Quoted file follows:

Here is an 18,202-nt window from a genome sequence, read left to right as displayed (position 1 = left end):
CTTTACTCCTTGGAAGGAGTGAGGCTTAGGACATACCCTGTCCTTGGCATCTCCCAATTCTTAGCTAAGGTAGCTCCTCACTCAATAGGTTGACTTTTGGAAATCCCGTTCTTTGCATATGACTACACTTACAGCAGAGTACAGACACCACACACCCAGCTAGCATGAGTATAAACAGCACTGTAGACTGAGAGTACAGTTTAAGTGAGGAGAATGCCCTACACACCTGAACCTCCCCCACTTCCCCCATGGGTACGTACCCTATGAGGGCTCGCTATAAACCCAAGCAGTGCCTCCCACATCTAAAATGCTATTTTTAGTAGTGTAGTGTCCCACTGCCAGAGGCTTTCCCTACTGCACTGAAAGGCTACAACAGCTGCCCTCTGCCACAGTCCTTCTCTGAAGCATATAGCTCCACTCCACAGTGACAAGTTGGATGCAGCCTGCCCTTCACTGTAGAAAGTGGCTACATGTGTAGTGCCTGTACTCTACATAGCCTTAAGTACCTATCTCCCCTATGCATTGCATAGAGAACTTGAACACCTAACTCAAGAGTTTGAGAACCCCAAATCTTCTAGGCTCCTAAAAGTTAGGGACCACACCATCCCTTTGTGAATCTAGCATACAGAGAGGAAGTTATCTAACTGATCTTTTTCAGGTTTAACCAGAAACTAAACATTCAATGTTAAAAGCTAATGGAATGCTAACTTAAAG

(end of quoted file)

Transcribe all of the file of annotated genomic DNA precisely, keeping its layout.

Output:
Here is an 18,202-nt window from a genome sequence, read left to right as displayed (position 1 = left end):
CTTTACTCCTTGGAAGGAGTGAGGCTTAGGACATACCCTGTCCTTGGCATCTCCCAATTCTTAGCTAAGGTAGCTCCTCACTCAATAGGTTGACTTTTGGAAATCCCGTTCTTTGCATATGACTACACTTACAGCAGAGTACAGACACCACACACCCAGCTAGCATGAGTATAAACAGCACTGTAGACTGAGAGTACAGTTTAAGTGAGGAGAATGCCCTACACACCTGAACCTCCCCCACTTCCCCCATGGGTACGTACCCTATGAGGGCTCGCTATAAACCCAAGCAGTGCCTCCCACATCTAAAATGCTATTTTTAGTAGTGTAGTGTCCCACTGCCAGAGGCTTTCCCTACTGCACTGAAAGGCTACAACAGCTGCCCTCTGCCACAGTCCTTCTCTGAAGCATATAGCTCCACTCCACAGTGACAAGTTGGATGCAGCCTGCCCTTCACTGTAGAAAGTGGCTACATGTGTAGTGCCTGTACTCTACATAGCCTTAAGTACCTATCTCCCCTATGCATTGCATAGAGAACTTGAACACCTAACTCAAGAGTTTGAGAACCCCAAATCTTCTAGGCTCCTAAAAGTTAGGGACCACACCATCCCTTTGTGAATCTAGCATACAGAGAGGAAGTTATCTAACTGATCTTTTTCAGGTTTAACCAGAAACTAAACATTCAATGTTAAAAGCTAATGGAATGCTAACTTAAAG